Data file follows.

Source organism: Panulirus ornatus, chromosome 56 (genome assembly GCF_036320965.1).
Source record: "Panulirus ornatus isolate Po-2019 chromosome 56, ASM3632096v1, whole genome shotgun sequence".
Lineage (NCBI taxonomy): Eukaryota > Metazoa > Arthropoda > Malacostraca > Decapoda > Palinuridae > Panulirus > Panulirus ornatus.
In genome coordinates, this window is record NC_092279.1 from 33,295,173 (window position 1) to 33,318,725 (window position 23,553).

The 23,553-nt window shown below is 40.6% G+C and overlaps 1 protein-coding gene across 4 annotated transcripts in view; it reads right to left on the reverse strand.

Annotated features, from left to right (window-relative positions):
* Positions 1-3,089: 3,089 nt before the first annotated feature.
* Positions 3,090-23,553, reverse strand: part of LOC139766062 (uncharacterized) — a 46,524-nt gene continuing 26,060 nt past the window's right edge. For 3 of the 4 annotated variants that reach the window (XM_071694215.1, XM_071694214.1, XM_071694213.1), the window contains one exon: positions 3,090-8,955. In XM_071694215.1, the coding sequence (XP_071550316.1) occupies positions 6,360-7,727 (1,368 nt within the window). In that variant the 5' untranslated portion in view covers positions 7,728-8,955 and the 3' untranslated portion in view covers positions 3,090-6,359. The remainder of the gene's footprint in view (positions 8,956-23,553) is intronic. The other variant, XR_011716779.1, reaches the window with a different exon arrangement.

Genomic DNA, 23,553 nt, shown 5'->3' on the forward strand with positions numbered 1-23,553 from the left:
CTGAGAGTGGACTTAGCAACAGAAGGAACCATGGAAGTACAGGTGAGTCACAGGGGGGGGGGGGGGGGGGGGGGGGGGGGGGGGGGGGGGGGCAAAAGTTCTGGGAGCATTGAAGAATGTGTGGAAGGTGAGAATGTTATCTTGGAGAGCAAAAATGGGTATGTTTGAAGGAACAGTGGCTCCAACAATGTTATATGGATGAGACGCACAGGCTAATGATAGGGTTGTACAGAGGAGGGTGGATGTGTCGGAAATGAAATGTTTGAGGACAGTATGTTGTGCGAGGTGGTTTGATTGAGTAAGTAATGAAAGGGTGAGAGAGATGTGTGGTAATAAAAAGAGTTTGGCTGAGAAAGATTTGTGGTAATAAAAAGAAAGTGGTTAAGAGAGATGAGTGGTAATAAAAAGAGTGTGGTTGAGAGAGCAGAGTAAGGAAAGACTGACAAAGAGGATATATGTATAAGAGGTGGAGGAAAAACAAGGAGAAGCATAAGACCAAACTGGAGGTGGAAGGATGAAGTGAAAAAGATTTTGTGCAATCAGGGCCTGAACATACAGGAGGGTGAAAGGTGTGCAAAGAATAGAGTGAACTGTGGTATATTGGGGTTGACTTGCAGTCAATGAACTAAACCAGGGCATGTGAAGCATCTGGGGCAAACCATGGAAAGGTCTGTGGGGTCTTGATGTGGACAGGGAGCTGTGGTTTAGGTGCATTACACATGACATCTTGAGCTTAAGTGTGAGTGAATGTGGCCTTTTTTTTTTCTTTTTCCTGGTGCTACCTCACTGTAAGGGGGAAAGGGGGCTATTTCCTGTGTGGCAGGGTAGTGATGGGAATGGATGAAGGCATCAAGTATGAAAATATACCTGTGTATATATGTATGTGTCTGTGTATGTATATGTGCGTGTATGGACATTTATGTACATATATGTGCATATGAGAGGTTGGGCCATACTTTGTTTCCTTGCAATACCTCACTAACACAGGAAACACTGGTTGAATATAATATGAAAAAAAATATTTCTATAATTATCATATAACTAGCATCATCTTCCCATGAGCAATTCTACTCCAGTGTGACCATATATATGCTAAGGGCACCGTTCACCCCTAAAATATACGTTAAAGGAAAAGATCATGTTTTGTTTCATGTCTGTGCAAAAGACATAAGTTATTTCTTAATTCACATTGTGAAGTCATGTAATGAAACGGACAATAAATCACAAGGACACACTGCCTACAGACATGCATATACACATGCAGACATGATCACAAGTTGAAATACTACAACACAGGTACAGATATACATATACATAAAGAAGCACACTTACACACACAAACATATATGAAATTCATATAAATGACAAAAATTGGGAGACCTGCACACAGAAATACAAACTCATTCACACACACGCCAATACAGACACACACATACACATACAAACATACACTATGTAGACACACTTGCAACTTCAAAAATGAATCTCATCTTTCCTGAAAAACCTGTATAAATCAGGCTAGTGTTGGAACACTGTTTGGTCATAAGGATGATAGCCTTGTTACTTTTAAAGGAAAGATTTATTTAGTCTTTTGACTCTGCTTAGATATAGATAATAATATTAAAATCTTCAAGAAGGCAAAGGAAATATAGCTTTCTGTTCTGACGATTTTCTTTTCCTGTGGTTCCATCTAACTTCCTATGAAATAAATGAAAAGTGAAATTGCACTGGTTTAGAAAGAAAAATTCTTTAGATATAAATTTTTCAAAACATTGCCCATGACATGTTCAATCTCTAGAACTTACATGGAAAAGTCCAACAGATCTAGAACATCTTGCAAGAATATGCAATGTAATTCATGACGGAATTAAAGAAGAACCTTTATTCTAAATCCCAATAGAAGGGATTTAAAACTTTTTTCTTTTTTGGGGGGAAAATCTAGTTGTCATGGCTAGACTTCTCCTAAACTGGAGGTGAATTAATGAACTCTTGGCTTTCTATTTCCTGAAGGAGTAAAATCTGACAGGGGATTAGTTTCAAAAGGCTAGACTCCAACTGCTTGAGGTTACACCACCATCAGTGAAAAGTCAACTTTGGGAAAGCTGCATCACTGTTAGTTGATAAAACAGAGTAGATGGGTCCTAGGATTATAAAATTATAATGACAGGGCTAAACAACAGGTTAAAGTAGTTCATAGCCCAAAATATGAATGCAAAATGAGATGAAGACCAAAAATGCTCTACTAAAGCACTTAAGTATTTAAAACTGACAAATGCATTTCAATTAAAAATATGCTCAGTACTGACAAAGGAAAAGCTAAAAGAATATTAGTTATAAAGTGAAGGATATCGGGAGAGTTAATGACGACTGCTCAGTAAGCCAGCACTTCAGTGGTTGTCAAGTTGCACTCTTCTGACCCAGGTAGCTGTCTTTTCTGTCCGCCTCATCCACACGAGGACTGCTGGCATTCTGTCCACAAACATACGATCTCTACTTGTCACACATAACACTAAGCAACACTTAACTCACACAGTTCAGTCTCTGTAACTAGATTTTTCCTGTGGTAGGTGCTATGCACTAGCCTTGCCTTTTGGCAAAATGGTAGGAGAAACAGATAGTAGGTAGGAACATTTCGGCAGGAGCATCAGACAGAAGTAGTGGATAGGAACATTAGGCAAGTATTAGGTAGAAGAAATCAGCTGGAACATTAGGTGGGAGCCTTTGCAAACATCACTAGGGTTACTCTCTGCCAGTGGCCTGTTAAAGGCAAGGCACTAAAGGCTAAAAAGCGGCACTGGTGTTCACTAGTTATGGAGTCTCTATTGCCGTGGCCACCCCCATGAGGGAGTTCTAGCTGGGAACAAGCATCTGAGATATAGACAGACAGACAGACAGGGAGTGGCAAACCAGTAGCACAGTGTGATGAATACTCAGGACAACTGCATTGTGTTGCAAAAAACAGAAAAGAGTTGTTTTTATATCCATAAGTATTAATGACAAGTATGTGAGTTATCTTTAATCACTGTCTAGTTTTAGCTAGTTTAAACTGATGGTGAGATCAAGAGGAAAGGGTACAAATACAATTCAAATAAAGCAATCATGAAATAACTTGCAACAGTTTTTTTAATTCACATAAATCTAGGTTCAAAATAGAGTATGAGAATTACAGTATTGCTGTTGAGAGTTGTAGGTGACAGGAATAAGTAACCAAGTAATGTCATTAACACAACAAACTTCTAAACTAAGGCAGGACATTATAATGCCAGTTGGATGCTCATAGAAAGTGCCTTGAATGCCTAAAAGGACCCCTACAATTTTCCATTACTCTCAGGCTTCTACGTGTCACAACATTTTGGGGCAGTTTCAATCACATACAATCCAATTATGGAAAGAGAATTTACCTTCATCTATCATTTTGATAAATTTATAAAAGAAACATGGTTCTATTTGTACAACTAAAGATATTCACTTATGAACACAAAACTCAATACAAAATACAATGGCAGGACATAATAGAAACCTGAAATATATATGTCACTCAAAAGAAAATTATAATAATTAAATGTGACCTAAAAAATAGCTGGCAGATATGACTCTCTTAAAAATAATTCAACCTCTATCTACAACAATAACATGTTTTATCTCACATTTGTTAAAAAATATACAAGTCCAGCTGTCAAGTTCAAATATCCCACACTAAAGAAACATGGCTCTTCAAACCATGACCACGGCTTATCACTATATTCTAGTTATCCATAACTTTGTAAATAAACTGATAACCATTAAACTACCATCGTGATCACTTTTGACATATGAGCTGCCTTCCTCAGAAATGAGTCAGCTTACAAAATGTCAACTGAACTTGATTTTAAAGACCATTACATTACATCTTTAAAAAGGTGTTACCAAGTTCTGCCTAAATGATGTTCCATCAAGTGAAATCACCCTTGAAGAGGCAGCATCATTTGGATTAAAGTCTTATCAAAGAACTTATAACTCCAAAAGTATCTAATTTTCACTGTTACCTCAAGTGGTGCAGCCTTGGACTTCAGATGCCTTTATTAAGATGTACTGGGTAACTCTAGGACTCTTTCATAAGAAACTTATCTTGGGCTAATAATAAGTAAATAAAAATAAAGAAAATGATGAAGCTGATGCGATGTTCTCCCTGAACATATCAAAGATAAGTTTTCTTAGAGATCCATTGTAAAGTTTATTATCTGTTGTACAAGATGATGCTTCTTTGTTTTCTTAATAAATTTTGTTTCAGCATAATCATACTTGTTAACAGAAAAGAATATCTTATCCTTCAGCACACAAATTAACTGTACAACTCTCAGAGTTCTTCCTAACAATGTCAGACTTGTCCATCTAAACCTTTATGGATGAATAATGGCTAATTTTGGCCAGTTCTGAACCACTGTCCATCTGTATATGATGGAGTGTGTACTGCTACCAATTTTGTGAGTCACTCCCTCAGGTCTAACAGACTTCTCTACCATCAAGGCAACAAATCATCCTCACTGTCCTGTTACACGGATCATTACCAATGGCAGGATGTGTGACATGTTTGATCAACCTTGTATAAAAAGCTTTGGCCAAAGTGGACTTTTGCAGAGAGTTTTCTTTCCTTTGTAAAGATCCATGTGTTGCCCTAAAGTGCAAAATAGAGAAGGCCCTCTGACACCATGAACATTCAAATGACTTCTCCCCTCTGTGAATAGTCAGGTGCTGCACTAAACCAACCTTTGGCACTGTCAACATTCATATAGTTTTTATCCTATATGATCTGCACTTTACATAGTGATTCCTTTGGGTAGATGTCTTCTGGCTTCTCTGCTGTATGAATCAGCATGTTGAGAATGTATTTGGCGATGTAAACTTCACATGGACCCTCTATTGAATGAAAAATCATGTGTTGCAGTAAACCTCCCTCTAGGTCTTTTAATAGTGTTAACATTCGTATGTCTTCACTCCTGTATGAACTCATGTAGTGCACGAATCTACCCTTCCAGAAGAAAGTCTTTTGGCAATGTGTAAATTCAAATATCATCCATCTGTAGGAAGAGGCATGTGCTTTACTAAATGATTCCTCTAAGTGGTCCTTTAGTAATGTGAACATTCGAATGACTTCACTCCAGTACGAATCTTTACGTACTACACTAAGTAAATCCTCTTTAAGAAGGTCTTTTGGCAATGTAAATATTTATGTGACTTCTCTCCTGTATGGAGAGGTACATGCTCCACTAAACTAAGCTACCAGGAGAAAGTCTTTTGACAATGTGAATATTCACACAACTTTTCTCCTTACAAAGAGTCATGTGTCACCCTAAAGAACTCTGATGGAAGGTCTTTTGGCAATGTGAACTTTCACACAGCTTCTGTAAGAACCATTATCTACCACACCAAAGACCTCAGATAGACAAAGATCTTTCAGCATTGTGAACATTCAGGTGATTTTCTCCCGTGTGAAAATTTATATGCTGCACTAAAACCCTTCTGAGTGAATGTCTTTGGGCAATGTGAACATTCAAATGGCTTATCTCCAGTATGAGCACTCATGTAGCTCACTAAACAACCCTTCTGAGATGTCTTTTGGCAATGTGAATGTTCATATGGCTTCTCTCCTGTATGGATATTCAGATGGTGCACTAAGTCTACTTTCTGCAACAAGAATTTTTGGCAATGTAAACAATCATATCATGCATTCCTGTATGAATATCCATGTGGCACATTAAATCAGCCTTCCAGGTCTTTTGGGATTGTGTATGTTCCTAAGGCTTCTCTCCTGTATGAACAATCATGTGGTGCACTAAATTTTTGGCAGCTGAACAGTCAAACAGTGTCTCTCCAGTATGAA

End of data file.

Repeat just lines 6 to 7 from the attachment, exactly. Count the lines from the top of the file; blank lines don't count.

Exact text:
Annotated features, from left to right (window-relative positions):
* Positions 1-3,089: 3,089 nt before the first annotated feature.